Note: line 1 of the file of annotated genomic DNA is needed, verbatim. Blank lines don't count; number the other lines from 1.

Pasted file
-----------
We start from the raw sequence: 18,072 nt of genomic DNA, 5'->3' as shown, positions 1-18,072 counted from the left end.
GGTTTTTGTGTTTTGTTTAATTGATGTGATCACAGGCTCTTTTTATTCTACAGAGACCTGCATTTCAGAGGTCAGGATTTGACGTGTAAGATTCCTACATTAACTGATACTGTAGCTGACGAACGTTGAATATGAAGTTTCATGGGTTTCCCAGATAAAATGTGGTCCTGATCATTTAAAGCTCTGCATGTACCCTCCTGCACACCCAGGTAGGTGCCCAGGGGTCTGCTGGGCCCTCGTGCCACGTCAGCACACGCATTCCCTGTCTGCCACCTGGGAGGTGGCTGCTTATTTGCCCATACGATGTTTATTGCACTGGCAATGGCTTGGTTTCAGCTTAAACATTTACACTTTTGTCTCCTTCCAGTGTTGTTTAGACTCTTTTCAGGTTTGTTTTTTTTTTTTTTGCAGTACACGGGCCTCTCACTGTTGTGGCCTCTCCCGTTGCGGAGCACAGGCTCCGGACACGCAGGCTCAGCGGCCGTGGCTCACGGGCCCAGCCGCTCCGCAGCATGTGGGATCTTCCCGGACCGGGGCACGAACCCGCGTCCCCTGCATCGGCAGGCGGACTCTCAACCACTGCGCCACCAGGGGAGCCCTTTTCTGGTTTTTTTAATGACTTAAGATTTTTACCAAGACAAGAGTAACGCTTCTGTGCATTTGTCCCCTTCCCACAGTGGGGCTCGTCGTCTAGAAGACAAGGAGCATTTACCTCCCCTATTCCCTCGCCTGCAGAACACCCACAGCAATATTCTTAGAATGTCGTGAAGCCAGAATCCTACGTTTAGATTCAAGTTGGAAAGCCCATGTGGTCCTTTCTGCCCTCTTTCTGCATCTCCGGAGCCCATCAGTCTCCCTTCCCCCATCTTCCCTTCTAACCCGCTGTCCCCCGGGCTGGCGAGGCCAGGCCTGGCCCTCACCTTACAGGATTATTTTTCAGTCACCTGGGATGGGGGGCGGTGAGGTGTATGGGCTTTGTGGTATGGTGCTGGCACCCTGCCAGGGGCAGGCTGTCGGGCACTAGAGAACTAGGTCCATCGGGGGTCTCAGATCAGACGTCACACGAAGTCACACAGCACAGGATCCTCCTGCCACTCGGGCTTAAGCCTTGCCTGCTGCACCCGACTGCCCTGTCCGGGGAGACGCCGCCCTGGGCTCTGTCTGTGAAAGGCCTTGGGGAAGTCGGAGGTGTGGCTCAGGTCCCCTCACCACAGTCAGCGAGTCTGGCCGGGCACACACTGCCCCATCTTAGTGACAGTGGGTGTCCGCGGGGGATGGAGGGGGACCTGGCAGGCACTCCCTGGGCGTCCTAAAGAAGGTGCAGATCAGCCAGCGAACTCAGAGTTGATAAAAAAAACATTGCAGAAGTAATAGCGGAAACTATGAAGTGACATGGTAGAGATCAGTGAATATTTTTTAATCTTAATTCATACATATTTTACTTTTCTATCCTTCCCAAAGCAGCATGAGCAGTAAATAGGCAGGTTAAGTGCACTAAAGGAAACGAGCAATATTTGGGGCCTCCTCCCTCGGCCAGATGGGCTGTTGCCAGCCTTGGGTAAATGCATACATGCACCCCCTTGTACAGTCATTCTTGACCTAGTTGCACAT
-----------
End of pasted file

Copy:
We start from the raw sequence: 18,072 nt of genomic DNA, 5'->3' as shown, positions 1-18,072 counted from the left end.